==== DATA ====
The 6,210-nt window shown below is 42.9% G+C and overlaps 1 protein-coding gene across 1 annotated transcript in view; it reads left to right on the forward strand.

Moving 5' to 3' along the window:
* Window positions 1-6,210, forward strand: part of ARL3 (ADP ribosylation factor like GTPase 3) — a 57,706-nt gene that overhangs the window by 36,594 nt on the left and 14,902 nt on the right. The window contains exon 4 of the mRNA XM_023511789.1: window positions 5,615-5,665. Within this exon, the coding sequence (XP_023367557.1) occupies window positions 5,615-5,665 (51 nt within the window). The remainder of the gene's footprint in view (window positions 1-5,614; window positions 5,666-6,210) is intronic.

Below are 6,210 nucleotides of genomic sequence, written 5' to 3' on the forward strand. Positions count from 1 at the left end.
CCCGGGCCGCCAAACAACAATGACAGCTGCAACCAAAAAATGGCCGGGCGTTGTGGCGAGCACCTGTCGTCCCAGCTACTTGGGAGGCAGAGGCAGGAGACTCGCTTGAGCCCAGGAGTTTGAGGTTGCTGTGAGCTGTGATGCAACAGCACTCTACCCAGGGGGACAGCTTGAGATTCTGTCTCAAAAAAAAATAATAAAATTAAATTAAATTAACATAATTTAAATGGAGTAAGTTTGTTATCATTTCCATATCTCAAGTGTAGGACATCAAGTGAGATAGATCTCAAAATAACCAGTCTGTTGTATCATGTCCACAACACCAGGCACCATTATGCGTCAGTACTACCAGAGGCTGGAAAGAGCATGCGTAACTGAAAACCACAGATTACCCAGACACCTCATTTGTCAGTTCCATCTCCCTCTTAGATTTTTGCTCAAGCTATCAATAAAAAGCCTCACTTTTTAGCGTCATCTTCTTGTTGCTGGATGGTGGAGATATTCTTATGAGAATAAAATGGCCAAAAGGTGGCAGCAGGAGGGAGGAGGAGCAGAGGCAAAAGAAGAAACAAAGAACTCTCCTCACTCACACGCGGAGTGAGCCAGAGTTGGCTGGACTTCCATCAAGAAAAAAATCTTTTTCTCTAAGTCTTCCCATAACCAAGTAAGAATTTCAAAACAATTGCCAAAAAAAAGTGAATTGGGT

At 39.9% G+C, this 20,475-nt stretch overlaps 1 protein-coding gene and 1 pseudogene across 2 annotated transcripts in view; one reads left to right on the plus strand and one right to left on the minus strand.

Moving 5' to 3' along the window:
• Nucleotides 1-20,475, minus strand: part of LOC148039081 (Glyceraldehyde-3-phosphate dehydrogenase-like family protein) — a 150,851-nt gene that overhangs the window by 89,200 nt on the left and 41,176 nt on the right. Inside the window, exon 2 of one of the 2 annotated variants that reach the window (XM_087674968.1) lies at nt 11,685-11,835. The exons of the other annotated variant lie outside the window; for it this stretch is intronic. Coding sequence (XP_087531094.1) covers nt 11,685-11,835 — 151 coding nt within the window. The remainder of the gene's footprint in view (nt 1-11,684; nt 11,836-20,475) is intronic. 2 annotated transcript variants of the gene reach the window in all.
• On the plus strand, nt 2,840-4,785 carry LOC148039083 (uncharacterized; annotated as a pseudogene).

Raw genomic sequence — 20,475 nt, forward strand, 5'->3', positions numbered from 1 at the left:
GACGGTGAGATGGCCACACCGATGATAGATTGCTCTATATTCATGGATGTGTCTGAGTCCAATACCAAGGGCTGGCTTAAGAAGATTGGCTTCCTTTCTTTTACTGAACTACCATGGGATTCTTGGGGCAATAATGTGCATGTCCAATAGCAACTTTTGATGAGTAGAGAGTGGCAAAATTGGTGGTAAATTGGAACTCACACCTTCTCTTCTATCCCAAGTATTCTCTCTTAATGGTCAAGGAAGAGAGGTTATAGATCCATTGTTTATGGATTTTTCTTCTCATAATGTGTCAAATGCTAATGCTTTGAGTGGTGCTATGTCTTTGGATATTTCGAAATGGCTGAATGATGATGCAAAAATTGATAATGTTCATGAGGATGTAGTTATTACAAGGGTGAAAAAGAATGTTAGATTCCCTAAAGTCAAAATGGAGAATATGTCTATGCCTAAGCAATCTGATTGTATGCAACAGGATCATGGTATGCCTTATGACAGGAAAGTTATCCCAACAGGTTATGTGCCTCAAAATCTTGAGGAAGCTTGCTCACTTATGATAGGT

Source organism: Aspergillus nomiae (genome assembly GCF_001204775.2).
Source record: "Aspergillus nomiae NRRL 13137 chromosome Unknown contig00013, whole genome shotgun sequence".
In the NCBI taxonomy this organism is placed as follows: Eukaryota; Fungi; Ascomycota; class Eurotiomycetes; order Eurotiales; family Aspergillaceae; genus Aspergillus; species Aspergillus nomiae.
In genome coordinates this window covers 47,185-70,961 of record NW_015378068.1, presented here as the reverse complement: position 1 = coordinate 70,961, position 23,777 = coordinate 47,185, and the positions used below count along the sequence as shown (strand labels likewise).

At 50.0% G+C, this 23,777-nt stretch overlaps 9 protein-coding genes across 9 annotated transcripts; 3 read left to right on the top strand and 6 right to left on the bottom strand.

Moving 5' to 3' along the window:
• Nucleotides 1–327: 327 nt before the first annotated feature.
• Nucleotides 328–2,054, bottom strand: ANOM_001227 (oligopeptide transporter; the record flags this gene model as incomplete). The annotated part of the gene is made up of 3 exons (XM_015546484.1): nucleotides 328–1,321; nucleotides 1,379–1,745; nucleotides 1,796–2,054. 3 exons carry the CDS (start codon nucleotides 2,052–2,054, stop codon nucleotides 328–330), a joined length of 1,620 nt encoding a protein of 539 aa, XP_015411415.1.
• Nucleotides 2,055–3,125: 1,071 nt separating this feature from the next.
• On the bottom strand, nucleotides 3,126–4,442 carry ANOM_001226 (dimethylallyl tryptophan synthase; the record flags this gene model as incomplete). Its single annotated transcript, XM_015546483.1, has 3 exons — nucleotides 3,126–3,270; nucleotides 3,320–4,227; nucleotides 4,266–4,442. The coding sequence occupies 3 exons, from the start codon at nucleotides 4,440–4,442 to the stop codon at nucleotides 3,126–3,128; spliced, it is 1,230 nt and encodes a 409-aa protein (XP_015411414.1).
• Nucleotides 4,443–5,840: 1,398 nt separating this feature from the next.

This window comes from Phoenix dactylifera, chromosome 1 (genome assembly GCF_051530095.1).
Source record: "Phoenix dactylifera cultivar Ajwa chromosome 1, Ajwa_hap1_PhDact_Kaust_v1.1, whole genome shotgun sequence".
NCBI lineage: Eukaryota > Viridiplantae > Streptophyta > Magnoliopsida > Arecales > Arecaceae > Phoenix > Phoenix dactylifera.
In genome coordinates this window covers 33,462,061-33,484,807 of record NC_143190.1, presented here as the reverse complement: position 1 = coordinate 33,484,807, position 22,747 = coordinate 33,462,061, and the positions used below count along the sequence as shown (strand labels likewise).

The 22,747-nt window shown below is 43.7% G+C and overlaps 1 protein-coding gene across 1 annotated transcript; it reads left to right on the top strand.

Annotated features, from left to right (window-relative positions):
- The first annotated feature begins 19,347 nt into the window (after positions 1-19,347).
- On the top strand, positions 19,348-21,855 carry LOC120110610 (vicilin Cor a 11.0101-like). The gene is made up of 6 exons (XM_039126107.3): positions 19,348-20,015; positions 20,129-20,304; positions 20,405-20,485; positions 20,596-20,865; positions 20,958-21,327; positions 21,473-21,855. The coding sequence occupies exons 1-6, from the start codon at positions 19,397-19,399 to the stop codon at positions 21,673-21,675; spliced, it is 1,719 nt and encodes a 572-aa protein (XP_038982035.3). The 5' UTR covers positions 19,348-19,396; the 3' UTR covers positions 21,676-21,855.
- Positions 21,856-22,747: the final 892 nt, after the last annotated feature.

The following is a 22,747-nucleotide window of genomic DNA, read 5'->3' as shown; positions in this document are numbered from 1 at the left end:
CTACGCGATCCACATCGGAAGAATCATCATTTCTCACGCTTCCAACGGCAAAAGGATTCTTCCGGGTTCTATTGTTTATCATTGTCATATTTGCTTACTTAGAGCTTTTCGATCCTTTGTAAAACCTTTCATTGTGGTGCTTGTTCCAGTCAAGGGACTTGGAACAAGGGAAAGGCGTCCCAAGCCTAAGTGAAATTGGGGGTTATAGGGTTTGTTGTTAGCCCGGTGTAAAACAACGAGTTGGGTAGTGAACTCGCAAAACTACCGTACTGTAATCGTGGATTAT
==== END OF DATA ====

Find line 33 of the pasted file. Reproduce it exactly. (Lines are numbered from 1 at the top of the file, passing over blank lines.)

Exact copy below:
CTACGCGATCCACATCGGAAGAATCATCATTTCTCACGCTTCCAACGGCAAAAGGATTCTTCCGGGTTCTATTGTTTATCATTGTCATATTTGCTTACTTAGAGCTTTTCGATCCTTTGTAAAACCTTTCATTGTGGTGCTTGTTCCAGTCAAGGGACTTGGAACAAGGGAAAGGCGTCCCAAGCCTAAGTGAAATTGGGGGTTATAGGGTTTGTTGTTAGCCCGGTGTAAAACAACGAGTTGGGTAGTGAACTCGCAAAACTACCGTACTGTAATCGTGGATTAT